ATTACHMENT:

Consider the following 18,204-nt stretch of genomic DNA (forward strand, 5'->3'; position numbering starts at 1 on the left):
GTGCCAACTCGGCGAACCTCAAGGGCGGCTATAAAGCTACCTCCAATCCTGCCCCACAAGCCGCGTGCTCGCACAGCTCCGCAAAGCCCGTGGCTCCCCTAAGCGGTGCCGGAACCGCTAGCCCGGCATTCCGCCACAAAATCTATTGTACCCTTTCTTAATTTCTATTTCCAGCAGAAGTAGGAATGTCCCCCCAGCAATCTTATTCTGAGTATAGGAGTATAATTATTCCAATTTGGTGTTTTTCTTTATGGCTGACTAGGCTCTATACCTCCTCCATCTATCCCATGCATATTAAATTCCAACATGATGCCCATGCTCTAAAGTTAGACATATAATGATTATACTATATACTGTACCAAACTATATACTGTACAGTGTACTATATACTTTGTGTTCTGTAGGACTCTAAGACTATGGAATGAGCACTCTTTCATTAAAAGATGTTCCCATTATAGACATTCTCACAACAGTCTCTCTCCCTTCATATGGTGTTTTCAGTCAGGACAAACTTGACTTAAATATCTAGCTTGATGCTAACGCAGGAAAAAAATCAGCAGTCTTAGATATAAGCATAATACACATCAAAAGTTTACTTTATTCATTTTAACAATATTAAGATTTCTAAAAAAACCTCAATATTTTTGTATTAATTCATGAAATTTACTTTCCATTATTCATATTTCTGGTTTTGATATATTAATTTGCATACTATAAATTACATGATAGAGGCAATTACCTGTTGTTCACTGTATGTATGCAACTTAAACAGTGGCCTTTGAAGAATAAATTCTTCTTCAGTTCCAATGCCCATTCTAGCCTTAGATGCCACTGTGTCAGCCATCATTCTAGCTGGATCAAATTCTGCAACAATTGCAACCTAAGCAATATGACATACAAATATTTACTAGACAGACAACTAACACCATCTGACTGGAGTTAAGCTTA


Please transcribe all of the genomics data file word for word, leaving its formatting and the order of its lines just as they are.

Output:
Consider the following 18,204-nt stretch of genomic DNA (forward strand, 5'->3'; position numbering starts at 1 on the left):
GTGCCAACTCGGCGAACCTCAAGGGCGGCTATAAAGCTACCTCCAATCCTGCCCCACAAGCCGCGTGCTCGCACAGCTCCGCAAAGCCCGTGGCTCCCCTAAGCGGTGCCGGAACCGCTAGCCCGGCATTCCGCCACAAAATCTATTGTACCCTTTCTTAATTTCTATTTCCAGCAGAAGTAGGAATGTCCCCCCAGCAATCTTATTCTGAGTATAGGAGTATAATTATTCCAATTTGGTGTTTTTCTTTATGGCTGACTAGGCTCTATACCTCCTCCATCTATCCCATGCATATTAAATTCCAACATGATGCCCATGCTCTAAAGTTAGACATATAATGATTATACTATATACTGTACCAAACTATATACTGTACAGTGTACTATATACTTTGTGTTCTGTAGGACTCTAAGACTATGGAATGAGCACTCTTTCATTAAAAGATGTTCCCATTATAGACATTCTCACAACAGTCTCTCTCCCTTCATATGGTGTTTTCAGTCAGGACAAACTTGACTTAAATATCTAGCTTGATGCTAACGCAGGAAAAAAATCAGCAGTCTTAGATATAAGCATAATACACATCAAAAGTTTACTTTATTCATTTTAACAATATTAAGATTTCTAAAAAAACCTCAATATTTTTGTATTAATTCATGAAATTTACTTTCCATTATTCATATTTCTGGTTTTGATATATTAATTTGCATACTATAAATTACATGATAGAGGCAATTACCTGTTGTTCACTGTATGTATGCAACTTAAACAGTGGCCTTTGAAGAATAAATTCTTCTTCAGTTCCAATGCCCATTCTAGCCTTAGATGCCACTGTGTCAGCCATCATTCTAGCTGGATCAAATTCTGCAACAATTGCAACCTAAGCAATATGACATACAAATATTTACTAGACAGACAACTAACACCATCTGACTGGAGTTAAGCTTA